This Sporting Life (1963) is the film which signalled the end of the British ‘new wave’. While its methods and style remained influential, its box office failure meant that producers were unwilling to invest their money in more gritty, realist topics. It was felt that audiences wanted escapism again. It’s easy to see why This Sporting Life wasn’t a commercial success. Unlike the short and punchy earlier new wave films, it is over two hours long. Where Saturday Night and Sunday Morning (d. Karel Reisz, 1960) or A Taste of Honey (d. Tony Richardson, 1961) deal with difficult issues and paint a gritty picture of England they do also offer some hope, some belief that the spirit can triumph. By contrast, This Sporting Life is utterly, relentlessly bleak. This is not to say that the film is in any way a failure. Indeed after Saturday Night and Sunday Morning it is probably the most regarded new wave film with current critics. It is perhaps the most unflinching look at the misery of the human condition that British film culture has ever contrived. At times the pace, expressionistic aesthetic and obsession with emotional trauma seem more like the Swedish films of Ingmar Bergman than anything to do with British social realism.

Sons and Lovers

Director Jack Cardiff received the 1960 Oscar Nomination as Best Director for his adaptation of the D. H. Lawrence 1913 novel of the same name, starring Donald Pleasence. From the New York Times:

“Sons and Lovers” is sensitively felt and photographed in Jerry Wald’s British-made film version of it, which opened yesterday at the Victoria and Beekman Theatres. The theme of the classic English novel is faithfully preserved: joy and sorrow and strange frustration grow out of the strong attachment of mother and son. An excellent cast of British actors (and one American) play it well. And Jack Cardiff, camera man turned director, has filled it with picture poetry. The drabness of a north-of-England coal town, the warmth of a poor coal miner’s home, the bleakness of the wintry English country near Eastwood, where Lawrence was born—all are caught and concentrated in this film, appropriately black-and-white, which puts forth the generalized Lawrence story in a stunning pictorial style.

Georgy Girl

Set in swinging London, Georgy Girl won Lynn Redgrave the 1967 Best Actress Academy Award nomination. She plays the “homely but vivacious young woman [who] dodges the amorous attentions of her father’s middle-aged employer while striving to capture some of the glamorous life of her swinging London roommate.” From Variety:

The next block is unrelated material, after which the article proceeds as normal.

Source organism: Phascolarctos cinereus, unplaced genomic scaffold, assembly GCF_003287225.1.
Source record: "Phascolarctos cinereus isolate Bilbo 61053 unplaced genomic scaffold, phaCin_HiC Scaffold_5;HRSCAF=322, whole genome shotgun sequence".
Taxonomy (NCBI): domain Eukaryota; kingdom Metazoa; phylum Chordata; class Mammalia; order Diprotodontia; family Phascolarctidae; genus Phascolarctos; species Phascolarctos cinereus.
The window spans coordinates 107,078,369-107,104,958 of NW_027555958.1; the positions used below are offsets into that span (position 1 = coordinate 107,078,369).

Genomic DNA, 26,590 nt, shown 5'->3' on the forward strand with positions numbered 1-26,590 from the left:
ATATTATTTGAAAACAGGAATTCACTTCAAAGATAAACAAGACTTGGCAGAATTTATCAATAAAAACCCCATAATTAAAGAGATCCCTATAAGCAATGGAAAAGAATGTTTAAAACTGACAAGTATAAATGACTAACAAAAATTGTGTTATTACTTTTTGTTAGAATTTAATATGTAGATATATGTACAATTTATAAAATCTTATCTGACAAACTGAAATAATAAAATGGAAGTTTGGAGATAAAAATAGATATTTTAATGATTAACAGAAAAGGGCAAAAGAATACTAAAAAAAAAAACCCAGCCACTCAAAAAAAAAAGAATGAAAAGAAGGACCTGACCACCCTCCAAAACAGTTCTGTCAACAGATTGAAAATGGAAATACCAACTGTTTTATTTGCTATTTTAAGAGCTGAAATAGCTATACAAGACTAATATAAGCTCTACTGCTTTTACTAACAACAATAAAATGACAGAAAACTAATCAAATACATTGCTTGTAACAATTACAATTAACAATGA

The role of a gawky ungainly plain Jane [in this adaptation of the novel by Margaret Forster] is a natural for Lynn Redgrave’s talents, and she frequently overwhelms her costars by sheer force of personality. . . . Redgrave has a pushover of a part, and never misses a trick to get that extra yock, whether it’s her first passionate encounter with Alan Bates or her fielding of Mason’s amorous overtures.

A Kind of Loving

John Schlesinger’s kitchen-sink drama won the Golden Bear at the Berlin Film Festival that year. From Eye for Film:

One of the most important films of the British New Wave, A Kind Of Loving owes much to the Angry Young Men of theatre. It has rarely been grimmer up north than in John Schlesinger’s tale of social obligation, shame and self-destruction – yet by uncovering the passions beneath these frustrations he turns life’s bit part players into characters in their own right. This is a story with all the components of high drama played out in a world onto which British cinema had hitherto rarely deigned to turn its gaze. The film’s ostensible hero, Vic (Alan Bates) is a young man living with his parents and younger brother, working in a local firm, trying to get on in life – yet he’s at that age when it’s hard to pin down any certain future path, and he’s tempted to travel, to see beyond the chimney-framed horizons.